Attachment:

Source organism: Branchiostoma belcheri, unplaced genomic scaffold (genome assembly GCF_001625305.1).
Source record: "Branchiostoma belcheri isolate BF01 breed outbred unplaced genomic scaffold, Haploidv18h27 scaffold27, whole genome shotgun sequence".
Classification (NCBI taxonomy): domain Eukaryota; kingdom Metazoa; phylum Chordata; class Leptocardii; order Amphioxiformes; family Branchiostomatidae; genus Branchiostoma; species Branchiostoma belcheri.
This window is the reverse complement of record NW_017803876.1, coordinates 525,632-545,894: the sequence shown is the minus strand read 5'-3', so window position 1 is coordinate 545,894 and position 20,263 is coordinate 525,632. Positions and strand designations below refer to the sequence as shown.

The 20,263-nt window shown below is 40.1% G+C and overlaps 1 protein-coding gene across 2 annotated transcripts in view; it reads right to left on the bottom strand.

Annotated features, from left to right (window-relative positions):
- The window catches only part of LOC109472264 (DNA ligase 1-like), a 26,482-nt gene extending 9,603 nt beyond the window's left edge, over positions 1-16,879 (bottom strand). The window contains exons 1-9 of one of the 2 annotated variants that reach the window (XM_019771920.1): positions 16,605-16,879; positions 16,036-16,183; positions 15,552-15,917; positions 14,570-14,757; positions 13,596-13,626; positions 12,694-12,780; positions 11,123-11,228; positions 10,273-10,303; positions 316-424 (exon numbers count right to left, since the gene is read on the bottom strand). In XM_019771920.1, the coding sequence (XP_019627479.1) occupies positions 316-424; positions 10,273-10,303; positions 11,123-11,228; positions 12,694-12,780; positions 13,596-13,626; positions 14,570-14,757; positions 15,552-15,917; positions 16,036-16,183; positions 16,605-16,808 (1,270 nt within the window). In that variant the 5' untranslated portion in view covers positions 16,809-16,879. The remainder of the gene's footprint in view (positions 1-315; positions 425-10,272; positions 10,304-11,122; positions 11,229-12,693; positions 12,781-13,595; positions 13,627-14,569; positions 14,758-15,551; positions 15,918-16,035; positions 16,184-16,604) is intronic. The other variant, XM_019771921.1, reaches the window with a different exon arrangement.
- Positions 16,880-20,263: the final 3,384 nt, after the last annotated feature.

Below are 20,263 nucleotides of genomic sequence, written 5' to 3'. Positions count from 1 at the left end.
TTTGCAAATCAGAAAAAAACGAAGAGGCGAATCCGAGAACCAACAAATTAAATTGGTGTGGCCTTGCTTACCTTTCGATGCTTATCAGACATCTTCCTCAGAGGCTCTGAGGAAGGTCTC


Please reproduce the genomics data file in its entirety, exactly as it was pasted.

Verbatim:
Source organism: Branchiostoma belcheri, unplaced genomic scaffold (genome assembly GCF_001625305.1).
Source record: "Branchiostoma belcheri isolate BF01 breed outbred unplaced genomic scaffold, Haploidv18h27 scaffold27, whole genome shotgun sequence".
Classification (NCBI taxonomy): domain Eukaryota; kingdom Metazoa; phylum Chordata; class Leptocardii; order Amphioxiformes; family Branchiostomatidae; genus Branchiostoma; species Branchiostoma belcheri.
This window is the reverse complement of record NW_017803876.1, coordinates 525,632-545,894: the sequence shown is the minus strand read 5'-3', so window position 1 is coordinate 545,894 and position 20,263 is coordinate 525,632. Positions and strand designations below refer to the sequence as shown.

The 20,263-nt window shown below is 40.1% G+C and overlaps 1 protein-coding gene across 2 annotated transcripts in view; it reads right to left on the bottom strand.

Annotated features, from left to right (window-relative positions):
- The window catches only part of LOC109472264 (DNA ligase 1-like), a 26,482-nt gene extending 9,603 nt beyond the window's left edge, over positions 1-16,879 (bottom strand). The window contains exons 1-9 of one of the 2 annotated variants that reach the window (XM_019771920.1): positions 16,605-16,879; positions 16,036-16,183; positions 15,552-15,917; positions 14,570-14,757; positions 13,596-13,626; positions 12,694-12,780; positions 11,123-11,228; positions 10,273-10,303; positions 316-424 (exon numbers count right to left, since the gene is read on the bottom strand). In XM_019771920.1, the coding sequence (XP_019627479.1) occupies positions 316-424; positions 10,273-10,303; positions 11,123-11,228; positions 12,694-12,780; positions 13,596-13,626; positions 14,570-14,757; positions 15,552-15,917; positions 16,036-16,183; positions 16,605-16,808 (1,270 nt within the window). In that variant the 5' untranslated portion in view covers positions 16,809-16,879. The remainder of the gene's footprint in view (positions 1-315; positions 425-10,272; positions 10,304-11,122; positions 11,229-12,693; positions 12,781-13,595; positions 13,627-14,569; positions 14,758-15,551; positions 15,918-16,035; positions 16,184-16,604) is intronic. The other variant, XM_019771921.1, reaches the window with a different exon arrangement.
- Positions 16,880-20,263: the final 3,384 nt, after the last annotated feature.

Below are 20,263 nucleotides of genomic sequence, written 5' to 3'. Positions count from 1 at the left end.
TTTGCAAATCAGAAAAAAACGAAGAGGCGAATCCGAGAACCAACAAATTAAATTGGTGTGGCCTTGCTTACCTTTCGATGCTTATCAGACATCTTCCTCAGAGGCTCTGAGGAAGGTCTC